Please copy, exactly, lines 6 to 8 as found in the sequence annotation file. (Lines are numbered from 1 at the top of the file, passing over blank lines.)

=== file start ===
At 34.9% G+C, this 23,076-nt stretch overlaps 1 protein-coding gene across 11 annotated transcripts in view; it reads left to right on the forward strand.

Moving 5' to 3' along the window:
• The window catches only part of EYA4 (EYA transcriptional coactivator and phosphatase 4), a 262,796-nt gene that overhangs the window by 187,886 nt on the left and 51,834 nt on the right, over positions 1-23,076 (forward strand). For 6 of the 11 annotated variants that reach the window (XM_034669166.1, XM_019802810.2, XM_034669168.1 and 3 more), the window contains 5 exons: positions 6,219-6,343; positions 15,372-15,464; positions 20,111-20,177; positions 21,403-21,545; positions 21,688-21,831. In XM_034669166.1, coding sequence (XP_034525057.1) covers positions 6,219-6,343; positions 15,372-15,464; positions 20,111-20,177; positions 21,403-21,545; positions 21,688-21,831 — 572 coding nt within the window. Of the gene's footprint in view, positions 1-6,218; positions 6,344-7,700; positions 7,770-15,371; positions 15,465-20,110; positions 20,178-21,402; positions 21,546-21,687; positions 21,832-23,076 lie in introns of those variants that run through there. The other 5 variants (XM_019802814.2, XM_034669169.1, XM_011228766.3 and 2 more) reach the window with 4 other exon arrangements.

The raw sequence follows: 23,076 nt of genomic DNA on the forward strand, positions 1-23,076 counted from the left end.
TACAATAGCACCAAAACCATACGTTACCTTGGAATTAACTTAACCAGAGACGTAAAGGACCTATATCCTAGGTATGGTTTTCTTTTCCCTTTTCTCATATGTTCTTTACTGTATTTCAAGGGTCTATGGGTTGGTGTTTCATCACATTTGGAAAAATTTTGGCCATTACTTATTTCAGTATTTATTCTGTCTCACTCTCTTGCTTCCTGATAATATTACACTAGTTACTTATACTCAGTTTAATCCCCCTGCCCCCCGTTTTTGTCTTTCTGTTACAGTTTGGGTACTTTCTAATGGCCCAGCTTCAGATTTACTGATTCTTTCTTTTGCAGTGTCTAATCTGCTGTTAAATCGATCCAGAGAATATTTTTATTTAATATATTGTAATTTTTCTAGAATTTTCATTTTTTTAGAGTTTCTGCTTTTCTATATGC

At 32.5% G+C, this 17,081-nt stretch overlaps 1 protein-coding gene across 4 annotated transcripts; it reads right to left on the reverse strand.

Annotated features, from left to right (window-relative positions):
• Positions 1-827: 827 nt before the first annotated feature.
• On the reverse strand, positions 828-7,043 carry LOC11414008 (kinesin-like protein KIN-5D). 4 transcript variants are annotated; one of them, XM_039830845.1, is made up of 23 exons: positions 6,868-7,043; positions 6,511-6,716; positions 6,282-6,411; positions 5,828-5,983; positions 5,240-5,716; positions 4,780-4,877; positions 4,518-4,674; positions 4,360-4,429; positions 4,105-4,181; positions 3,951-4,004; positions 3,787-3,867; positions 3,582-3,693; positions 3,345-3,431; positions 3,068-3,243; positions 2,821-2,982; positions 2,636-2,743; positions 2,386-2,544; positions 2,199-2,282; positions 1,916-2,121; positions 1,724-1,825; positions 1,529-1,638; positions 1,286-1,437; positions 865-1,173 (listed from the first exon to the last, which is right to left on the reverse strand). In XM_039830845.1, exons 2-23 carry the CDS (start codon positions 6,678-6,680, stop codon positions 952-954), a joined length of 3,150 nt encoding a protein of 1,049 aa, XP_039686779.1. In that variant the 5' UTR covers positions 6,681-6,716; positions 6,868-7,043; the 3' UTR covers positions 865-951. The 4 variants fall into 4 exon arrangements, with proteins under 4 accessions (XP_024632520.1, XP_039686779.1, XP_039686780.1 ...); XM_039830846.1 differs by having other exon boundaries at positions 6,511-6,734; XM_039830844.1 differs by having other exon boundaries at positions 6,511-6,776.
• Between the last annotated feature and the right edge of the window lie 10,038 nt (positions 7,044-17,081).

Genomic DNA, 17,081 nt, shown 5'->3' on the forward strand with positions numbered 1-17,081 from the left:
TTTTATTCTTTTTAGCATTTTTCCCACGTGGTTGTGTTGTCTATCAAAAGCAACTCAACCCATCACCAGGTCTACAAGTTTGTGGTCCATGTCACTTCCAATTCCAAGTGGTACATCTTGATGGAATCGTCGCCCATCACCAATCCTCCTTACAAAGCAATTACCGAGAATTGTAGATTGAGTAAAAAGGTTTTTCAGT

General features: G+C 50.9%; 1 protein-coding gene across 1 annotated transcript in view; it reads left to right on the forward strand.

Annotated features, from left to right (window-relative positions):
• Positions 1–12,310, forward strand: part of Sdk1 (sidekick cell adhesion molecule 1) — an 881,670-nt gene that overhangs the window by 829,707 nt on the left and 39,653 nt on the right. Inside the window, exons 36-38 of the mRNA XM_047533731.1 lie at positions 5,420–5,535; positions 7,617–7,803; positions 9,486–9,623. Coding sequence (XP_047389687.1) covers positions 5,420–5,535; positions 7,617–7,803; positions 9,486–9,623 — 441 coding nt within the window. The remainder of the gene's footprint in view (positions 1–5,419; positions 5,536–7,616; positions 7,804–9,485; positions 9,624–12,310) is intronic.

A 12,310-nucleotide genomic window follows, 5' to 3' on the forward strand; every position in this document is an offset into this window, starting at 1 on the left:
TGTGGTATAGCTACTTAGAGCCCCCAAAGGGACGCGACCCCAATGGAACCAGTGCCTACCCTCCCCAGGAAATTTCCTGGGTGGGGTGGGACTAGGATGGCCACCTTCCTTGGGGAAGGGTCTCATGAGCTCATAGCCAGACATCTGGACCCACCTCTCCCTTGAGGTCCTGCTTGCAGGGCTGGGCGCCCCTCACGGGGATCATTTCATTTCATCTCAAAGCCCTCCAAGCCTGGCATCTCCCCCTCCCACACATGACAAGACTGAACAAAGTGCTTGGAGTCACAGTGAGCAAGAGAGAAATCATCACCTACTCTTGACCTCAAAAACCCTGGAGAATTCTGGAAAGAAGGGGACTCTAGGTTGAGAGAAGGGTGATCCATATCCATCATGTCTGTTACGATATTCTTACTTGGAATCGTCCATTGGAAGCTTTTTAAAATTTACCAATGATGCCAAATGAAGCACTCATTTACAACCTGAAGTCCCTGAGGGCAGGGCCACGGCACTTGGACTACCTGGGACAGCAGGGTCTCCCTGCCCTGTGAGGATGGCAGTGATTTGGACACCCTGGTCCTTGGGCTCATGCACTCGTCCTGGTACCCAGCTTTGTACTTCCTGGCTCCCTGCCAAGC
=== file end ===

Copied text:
At 32.5% G+C, this 17,081-nt stretch overlaps 1 protein-coding gene across 4 annotated transcripts; it reads right to left on the reverse strand.

Annotated features, from left to right (window-relative positions):
• Positions 1-827: 827 nt before the first annotated feature.